On October 29, INMA and Google News Initiative (GNI) awarded 50 news media professionals around the world with its debut Elevate Scholarship. This series features these impressive media professionals who are shaping our industry.
Ruby Allen almost missed her calling. Although she was signed up to take a United States law class for her final semester of high school, she decided she wanted to do something “fun” instead and switched to the school newspaper class — much to the chagrin and resistance of the school’s vice principal, who was certain she was making a huge mistake.
“Little did I know that it would develop into my career and passion for life,” said Allen, regional planning manager for Gannett. That led her to work on her college newspaper, where she started out in design and layout. Adding to her immersion in the newspaper industry, she took a job as a classified advertising rep for the Green Bay Press Gazette to pay her way through college.
“Along the way … I have had the opportunity to learn the ebb and flow of different departments,” she said. “Working at multiple news organisations, from small weeklies to major metro news publications, has provided me with a strong background in the industry.”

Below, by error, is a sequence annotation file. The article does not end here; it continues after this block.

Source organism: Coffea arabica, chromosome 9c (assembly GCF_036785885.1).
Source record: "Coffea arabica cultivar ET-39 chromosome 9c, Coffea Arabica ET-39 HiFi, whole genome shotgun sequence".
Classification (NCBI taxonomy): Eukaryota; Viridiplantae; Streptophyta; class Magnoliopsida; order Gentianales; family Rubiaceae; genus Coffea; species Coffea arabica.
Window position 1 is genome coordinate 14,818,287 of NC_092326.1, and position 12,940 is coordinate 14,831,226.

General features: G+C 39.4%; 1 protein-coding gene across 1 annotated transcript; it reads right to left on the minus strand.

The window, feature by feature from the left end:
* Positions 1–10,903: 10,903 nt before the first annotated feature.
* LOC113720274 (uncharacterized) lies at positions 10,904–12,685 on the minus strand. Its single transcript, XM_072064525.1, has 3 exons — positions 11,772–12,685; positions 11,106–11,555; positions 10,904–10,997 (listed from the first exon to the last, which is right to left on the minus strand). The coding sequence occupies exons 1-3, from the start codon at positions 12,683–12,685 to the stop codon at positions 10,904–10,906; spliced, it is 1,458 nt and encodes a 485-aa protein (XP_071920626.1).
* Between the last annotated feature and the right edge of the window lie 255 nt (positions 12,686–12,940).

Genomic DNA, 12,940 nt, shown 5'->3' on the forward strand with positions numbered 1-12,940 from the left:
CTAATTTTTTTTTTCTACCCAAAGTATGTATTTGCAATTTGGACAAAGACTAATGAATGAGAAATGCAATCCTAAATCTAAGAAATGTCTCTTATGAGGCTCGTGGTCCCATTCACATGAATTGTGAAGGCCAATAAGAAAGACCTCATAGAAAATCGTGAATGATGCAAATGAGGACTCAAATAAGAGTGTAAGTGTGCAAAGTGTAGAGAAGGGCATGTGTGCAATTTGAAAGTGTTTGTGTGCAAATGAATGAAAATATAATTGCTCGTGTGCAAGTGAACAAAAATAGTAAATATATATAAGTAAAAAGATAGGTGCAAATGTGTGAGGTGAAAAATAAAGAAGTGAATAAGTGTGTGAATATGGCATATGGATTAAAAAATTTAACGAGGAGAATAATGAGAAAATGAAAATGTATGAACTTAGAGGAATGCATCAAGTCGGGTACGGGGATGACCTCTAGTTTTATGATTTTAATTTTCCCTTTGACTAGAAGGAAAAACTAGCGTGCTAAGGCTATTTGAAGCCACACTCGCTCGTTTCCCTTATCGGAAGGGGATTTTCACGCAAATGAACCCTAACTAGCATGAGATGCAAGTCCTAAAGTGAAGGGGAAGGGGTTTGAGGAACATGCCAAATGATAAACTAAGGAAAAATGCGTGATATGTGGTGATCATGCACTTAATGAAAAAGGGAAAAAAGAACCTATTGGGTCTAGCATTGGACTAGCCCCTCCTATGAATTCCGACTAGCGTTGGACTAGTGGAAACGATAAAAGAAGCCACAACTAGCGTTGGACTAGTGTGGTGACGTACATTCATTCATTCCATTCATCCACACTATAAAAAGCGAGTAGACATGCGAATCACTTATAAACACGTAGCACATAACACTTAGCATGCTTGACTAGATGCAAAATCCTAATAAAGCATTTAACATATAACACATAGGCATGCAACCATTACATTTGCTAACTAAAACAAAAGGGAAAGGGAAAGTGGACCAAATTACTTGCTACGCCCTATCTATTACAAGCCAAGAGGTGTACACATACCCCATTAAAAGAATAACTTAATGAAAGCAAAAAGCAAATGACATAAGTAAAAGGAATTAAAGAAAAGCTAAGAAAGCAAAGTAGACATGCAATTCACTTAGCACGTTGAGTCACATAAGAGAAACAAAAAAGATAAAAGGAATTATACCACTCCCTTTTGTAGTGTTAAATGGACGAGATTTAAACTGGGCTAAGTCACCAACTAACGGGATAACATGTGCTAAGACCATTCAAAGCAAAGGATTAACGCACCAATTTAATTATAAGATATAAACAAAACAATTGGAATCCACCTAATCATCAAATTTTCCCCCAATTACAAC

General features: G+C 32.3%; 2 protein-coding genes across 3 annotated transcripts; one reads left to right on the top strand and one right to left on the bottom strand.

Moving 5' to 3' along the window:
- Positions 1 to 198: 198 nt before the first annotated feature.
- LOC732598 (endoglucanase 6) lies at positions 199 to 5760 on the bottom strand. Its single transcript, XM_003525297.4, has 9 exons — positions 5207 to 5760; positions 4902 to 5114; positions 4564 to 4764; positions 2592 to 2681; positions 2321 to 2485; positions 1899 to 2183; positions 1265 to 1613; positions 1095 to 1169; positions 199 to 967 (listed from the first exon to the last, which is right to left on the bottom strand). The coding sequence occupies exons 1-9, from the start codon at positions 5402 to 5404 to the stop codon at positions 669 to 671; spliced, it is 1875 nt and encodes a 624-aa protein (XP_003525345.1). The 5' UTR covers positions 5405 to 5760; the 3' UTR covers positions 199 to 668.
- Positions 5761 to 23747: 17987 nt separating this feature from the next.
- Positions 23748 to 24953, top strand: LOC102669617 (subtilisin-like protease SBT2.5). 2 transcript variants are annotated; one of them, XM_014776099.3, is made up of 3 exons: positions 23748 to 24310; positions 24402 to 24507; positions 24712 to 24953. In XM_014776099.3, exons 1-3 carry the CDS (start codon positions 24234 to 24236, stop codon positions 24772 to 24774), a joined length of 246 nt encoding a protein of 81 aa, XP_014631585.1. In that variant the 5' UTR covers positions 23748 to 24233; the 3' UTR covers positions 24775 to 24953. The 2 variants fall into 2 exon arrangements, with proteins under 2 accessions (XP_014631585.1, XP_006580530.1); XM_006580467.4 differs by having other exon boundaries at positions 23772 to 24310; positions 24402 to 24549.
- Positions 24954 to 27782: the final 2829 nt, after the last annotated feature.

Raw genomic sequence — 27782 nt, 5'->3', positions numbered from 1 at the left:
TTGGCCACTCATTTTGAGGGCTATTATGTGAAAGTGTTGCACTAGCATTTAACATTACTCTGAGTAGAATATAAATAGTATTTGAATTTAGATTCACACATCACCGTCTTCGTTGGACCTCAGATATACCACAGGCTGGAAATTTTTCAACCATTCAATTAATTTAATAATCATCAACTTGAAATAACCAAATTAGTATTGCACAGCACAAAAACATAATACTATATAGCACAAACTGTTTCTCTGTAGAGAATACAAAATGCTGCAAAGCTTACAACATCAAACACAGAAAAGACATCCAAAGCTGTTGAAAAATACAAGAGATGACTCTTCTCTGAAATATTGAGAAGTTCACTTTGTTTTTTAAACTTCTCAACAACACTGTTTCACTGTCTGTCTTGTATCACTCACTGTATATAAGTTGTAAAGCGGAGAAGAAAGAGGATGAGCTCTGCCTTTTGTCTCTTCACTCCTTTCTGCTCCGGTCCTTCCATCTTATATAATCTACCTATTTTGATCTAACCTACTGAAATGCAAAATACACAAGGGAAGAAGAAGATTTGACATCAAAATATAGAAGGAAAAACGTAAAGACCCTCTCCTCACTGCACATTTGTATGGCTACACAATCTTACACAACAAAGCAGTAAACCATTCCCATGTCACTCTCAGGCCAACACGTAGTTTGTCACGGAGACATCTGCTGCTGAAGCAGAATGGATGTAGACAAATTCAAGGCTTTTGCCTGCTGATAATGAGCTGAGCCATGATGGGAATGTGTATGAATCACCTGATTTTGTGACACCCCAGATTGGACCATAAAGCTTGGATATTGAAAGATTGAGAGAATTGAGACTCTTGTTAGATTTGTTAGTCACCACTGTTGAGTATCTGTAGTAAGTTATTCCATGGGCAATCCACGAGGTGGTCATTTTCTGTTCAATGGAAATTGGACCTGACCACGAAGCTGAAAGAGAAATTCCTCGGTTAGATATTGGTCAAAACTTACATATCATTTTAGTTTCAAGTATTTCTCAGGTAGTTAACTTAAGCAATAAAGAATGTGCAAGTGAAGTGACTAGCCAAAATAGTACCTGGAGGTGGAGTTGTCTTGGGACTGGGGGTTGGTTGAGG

These days, she works in circulation marketing for Gannett (formerly GateHouse Media) and envisions one day rising to a senior level marketing position.
“I want to use my skills and knowledge base to help our team from a top level in all aspects of circulation marketing, including — but not limited to — acquisition, retention, and engagement.”
As a woman in a predominantly male-driven environment, Allen works to promote a culture of acceptance, inclusiveness, and support for all. She hopes to see a day when there is greater representation of diverse individuals in every newspaper department.
“I also believe in listening and engaging with all backgrounds and viewpoints on a strategy without using any biases,” she said. “There are many great people who can see things from a different viewpoint than my own based on their backgrounds, experience, and culture.”
In addition to having the willingness to listen to those different viewpoints, Allen brings her own perspective as someone who has multiple sclerosis.
“I do not advertise my disability, sometimes out of fear that it would hold me back from a senior management position,” she explained. “I want to be a part of changing the industry to be more inclusive and less biased. I want to create an environment where those who are under-represented or disadvantaged are not afraid to disclose who they are, and instead can be proud and heard.”